CORPORATE EXECUTIVES and lawyers were busy last Friday putting the final touches on retroactive lease-a-tax-break deals. Those who missed the midnight deadline will have to wait until next year to take advantage of a new provision in the tax law that is likely to cost the Treasury nearly all of its corporate tax receipts in future years.

The idea behind the new provision was to let corporations without taxable profits sell their unused tax breaks to profitable companies. To qualify, the transaction must be disguised as a sale of property or equipment. The item sold is then leased back by the seller at a price that covers all costs of the sale less some part of the value of the tax breaks that go with the investment. In practice it's just a paper transaction in which a company gets some benefit from a tax break it can't claim by sharing the break with a more profitable company. You could call it "trickle-up."

This is a very expensive way to help out losing companies simply because much--perhaps most--of the benefit ends up in the hands of companies that are doing just fine. Because the market in tax breaks is so new, the price hasn't settled down yet--and it will always be volatile. But from what is known of the IBM- Ford deal, for instance, it looks as if Ford--the company in trouble--is getting only about 20 cents on the dollar for its tax breaks. IBM gets the rest.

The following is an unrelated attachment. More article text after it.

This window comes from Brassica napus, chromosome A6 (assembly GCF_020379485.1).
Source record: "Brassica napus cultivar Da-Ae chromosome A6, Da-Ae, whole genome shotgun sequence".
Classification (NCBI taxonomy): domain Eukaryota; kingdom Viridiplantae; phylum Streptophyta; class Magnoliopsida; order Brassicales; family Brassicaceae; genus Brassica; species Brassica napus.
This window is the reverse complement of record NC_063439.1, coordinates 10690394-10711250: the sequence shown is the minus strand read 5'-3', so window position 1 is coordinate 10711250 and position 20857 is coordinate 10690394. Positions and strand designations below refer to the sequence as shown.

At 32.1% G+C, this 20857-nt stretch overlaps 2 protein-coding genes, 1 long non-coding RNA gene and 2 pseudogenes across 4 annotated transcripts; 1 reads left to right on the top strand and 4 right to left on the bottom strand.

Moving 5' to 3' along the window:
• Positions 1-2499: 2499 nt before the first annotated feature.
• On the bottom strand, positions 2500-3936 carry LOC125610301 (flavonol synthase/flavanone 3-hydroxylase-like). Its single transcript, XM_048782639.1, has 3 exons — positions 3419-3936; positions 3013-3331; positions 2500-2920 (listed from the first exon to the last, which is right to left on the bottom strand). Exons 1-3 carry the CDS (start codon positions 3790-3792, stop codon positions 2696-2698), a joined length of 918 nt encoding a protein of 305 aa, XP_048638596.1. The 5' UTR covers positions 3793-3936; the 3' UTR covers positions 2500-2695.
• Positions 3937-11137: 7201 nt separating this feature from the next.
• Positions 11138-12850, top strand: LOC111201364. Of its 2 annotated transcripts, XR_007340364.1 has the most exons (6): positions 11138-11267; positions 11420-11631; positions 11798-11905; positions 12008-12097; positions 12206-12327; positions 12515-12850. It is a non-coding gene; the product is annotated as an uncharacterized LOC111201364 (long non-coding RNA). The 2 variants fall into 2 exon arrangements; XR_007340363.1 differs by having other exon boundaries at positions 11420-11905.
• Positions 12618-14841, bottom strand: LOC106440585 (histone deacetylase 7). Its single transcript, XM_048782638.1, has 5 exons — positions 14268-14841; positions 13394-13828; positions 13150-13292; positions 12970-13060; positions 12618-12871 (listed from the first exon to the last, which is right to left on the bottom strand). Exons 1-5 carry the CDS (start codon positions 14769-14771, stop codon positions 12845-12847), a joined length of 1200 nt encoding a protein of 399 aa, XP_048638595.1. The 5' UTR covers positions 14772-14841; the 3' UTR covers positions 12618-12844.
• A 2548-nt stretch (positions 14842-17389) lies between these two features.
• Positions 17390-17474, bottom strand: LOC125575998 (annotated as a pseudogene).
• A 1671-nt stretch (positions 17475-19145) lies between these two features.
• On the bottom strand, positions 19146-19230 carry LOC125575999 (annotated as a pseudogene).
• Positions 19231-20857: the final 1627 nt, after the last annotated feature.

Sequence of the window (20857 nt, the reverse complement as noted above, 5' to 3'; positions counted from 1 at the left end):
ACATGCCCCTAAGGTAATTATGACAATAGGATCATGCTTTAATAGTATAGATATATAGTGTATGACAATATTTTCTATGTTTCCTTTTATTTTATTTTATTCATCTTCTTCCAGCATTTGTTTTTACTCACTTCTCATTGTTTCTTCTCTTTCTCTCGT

The market in tax breaks is likely to be very large because a company needn't be unprofitable in order to have tax breaks to spare. Some, like Occidental Petroleum, may have large foreign earnings that are already exempt from the corporate tax. But as the very generous depreciation deductions phase in over the next few years, many other companies are likely to have deductions and credits far in excess of their tax liabilities. The tax-break market is already so large that investment bankers estimate that Treasury losses over the first 90 days of the provisions already exceed the losses that were estimated for the entire first year.

A less expensive way to help losing companies would be to rebate to them all or part of their unused tax credits directly. That, however, would bring into even sharper focus the question of whether the government should be running a welfare system for failing enterprises at all. Many companies find themselves in trouble because of shifting circumstances or their own mistakes. Sometimes--but not usually--a case can be made that the public interest would be served by propping a company up until it can get back on its feet. But that case should be thoroughly examined by Congress before a decision is made to use taxpayer money to subsidize an inefficient enterprise.

You could conclude from all this that the lease-a-tax-break law is an inefficient way to do something that the government shouldn't be doing at all--and you would be right.